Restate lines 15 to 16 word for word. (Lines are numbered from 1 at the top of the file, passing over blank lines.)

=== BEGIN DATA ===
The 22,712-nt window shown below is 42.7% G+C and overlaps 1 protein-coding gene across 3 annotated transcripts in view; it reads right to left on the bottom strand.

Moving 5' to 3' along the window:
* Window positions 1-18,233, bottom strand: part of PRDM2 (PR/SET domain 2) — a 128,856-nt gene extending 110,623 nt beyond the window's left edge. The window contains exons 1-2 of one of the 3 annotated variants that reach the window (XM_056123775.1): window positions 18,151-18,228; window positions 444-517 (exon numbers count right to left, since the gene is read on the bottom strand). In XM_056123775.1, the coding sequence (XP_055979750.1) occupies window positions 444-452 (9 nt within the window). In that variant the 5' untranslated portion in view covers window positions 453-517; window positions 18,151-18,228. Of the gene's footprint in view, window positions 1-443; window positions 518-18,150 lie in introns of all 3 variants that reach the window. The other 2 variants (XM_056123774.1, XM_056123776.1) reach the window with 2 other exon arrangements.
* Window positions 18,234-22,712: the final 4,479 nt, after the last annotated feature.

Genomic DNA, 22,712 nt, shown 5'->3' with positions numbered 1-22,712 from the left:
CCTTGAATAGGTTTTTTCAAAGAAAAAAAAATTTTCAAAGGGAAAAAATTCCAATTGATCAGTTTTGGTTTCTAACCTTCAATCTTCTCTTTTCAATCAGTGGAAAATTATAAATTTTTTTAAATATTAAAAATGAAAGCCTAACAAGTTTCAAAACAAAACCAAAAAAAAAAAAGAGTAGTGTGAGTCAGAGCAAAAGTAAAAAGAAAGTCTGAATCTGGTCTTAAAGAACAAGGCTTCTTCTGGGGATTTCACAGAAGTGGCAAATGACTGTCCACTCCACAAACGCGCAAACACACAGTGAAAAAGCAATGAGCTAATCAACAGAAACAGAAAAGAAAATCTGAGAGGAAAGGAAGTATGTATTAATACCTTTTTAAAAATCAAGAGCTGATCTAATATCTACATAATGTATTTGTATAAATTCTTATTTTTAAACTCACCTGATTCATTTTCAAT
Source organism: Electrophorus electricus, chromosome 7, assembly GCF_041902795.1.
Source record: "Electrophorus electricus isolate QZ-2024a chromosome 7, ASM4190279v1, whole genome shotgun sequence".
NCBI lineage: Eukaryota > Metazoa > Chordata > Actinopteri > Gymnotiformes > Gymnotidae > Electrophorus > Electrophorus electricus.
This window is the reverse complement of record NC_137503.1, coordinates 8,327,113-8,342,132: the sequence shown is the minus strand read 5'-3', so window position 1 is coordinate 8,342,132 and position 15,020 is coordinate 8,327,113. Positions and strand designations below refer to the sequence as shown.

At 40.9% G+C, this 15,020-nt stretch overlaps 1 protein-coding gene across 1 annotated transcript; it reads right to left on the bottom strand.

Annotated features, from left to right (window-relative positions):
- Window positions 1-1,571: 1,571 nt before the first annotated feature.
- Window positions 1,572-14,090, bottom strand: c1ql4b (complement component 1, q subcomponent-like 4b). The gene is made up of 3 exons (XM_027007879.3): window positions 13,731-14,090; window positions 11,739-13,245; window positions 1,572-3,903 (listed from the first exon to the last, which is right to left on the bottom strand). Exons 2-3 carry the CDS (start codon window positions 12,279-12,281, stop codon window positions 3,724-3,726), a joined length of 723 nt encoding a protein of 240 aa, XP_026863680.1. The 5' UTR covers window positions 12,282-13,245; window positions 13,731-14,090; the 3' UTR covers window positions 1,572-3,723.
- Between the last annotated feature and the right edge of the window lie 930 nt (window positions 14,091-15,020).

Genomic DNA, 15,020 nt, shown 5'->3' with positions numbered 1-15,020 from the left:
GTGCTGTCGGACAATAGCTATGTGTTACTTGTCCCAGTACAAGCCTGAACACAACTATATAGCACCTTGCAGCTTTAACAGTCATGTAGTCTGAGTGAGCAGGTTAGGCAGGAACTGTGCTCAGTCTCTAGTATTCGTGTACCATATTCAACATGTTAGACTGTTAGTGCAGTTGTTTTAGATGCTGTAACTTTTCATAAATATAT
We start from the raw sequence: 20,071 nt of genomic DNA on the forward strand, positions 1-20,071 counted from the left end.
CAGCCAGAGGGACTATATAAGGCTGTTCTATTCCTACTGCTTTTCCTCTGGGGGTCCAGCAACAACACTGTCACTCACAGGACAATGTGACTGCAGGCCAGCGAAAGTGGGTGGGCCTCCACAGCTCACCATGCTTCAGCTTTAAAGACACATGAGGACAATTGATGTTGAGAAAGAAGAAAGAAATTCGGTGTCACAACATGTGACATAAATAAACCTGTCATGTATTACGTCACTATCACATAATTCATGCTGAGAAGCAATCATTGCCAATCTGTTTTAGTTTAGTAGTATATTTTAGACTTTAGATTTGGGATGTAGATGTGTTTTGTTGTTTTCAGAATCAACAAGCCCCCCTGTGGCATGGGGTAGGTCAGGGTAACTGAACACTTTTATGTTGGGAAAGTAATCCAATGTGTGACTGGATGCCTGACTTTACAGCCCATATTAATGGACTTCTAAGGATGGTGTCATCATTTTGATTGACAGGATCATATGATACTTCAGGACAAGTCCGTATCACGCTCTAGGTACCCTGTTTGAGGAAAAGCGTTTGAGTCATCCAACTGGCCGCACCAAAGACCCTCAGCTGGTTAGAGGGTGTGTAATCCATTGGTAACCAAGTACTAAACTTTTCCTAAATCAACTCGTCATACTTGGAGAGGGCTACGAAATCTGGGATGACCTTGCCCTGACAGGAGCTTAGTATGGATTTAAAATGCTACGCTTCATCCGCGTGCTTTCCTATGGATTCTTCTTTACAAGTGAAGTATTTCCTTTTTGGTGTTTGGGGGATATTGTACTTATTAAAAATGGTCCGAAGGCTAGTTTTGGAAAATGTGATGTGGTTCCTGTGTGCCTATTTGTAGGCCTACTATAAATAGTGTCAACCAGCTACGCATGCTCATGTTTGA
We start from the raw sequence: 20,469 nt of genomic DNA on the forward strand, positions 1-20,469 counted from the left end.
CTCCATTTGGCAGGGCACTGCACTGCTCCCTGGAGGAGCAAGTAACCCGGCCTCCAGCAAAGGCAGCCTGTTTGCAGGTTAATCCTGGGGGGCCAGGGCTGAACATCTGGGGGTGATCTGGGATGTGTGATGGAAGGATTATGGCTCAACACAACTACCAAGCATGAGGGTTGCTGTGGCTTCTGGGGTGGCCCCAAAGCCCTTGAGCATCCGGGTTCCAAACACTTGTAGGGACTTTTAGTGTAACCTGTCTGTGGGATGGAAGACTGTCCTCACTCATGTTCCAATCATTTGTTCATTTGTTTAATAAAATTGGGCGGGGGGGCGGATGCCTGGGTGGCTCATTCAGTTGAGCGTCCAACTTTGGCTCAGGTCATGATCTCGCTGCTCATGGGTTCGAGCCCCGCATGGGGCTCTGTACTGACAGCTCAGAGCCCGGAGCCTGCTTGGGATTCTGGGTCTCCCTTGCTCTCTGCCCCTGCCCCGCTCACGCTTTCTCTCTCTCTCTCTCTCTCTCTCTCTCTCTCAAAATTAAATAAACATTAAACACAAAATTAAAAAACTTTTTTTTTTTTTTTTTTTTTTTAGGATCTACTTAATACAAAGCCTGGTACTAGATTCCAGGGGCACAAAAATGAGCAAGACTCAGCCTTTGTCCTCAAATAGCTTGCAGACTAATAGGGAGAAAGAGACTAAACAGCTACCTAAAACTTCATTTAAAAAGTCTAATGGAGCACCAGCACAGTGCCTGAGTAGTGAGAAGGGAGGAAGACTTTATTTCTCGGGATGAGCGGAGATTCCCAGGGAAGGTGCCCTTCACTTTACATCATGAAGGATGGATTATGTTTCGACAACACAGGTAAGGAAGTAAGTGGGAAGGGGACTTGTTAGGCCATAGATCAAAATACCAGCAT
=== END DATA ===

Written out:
- Between the last annotated feature and the right edge of the window lie 930 nt (window positions 14,091-15,020).

Genomic DNA, 15,020 nt, shown 5'->3' with positions numbered 1-15,020 from the left: